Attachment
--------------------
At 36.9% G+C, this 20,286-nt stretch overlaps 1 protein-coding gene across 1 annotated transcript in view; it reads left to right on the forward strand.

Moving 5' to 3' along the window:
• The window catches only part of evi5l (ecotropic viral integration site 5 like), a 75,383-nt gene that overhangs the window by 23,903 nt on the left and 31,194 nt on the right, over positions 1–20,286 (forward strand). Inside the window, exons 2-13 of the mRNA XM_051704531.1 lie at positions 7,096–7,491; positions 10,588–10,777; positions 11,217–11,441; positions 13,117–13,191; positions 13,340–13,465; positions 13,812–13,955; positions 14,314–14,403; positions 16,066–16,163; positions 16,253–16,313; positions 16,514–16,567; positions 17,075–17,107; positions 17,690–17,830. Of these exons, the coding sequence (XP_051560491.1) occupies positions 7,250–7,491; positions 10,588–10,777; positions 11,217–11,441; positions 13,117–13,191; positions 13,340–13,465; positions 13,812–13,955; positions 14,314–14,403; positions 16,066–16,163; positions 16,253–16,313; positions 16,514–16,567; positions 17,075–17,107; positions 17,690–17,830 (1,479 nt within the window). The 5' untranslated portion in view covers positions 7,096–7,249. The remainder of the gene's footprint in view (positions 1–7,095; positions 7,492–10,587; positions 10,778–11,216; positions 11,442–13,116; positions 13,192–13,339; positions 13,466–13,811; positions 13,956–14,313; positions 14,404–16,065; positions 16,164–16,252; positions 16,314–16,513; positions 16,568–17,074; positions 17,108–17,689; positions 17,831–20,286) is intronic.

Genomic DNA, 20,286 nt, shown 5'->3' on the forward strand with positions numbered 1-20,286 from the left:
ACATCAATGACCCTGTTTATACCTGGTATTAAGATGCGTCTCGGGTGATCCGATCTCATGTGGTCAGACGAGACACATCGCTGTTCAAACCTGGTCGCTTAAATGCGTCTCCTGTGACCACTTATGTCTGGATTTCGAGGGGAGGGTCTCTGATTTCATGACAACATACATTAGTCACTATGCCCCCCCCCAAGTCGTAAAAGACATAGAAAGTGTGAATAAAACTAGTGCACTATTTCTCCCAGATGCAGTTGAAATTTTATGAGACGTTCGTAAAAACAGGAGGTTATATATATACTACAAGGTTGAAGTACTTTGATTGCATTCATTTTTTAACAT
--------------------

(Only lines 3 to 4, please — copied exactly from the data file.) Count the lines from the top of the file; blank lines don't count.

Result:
• The window catches only part of evi5l (ecotropic viral integration site 5 like), a 75,383-nt gene that overhangs the window by 23,903 nt on the left and 31,194 nt on the right, over positions 1–20,286 (forward strand). Inside the window, exons 2-13 of the mRNA XM_051704531.1 lie at positions 7,096–7,491; positions 10,588–10,777; positions 11,217–11,441; positions 13,117–13,191; positions 13,340–13,465; positions 13,812–13,955; positions 14,314–14,403; positions 16,066–16,163; positions 16,253–16,313; positions 16,514–16,567; positions 17,075–17,107; positions 17,690–17,830. Of these exons, the coding sequence (XP_051560491.1) occupies positions 7,250–7,491; positions 10,588–10,777; positions 11,217–11,441; positions 13,117–13,191; positions 13,340–13,465; positions 13,812–13,955; positions 14,314–14,403; positions 16,066–16,163; positions 16,253–16,313; positions 16,514–16,567; positions 17,075–17,107; positions 17,690–17,830 (1,479 nt within the window). The 5' untranslated portion in view covers positions 7,096–7,249. The remainder of the gene's footprint in view (positions 1–7,095; positions 7,492–10,587; positions 10,778–11,216; positions 11,442–13,116; positions 13,192–13,339; positions 13,466–13,811; positions 13,956–14,313; positions 14,404–16,065; positions 16,164–16,252; positions 16,314–16,513; positions 16,568–17,074; positions 17,108–17,689; positions 17,831–20,286) is intronic.

Genomic DNA, 20,286 nt, shown 5'->3' on the forward strand with positions numbered 1-20,286 from the left: